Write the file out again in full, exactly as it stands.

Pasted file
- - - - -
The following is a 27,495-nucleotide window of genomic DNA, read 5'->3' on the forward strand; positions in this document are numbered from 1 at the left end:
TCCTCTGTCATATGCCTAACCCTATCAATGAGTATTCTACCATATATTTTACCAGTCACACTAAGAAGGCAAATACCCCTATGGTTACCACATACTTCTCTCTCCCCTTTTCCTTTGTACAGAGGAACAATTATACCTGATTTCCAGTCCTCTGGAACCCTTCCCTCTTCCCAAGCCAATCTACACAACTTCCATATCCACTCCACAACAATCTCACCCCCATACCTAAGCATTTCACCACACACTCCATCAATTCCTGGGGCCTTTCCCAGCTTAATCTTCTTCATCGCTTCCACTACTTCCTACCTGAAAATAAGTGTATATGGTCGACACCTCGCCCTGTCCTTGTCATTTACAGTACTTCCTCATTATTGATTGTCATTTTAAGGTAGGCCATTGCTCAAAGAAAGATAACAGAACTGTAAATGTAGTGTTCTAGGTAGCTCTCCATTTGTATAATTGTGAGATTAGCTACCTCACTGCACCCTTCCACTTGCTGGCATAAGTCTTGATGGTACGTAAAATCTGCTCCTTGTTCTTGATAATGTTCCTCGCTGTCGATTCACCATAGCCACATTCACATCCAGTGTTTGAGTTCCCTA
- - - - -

The following is a 27,495-nucleotide window of genomic DNA, read 5'->3' on the forward strand; positions in this document are numbered from 1 at the left end:
TCCTCTGTCATATGCCTAACCCTATCAATGAGTATTCTACCATATATTTTACCAGTCACACTAAGAAGGCAAATACCCCTATGGTTACCACATACTTCTCTCTCCCCTTTTCCTTTGTACAGAGGAACAATTATACCTGATTTCCAGTCCTCTGGAACCCTTCCCTCTTCCCAAGCCAATCTACACAACTTCCATATCCACTCCACAACAATCTCACCCCCATACCTAAGCATTTCACCACACACTCCATCAATTCCTGGGGCCTTTCCCAGCTTAATCTTCTTCATCGCTTCCACTACTTCCTACCTGAAAATAAGTGTATATGGTCGACACCTCGCCCTGTCCTTGTCATTTACAGTACTTCCTCATTATTGATTGTCATTTTAAGGTAGGCCATTGCTCAAAGAAAGATAACAGAACTGTAAATGTAGTGTTCTAGGTAGCTCTCCATTTGTATAATTGTGAGATTAGCTACCTCACTGCACCCTTCCACTTGCTGGCATAAGTCTTGATGGTACGTAAAATCTGCTCCTTGTTCTTGATAATGTTCCTCGCTGTCGATTCACCATAGCCACATTCACATCCAGTGTTTGAGTTCCCTA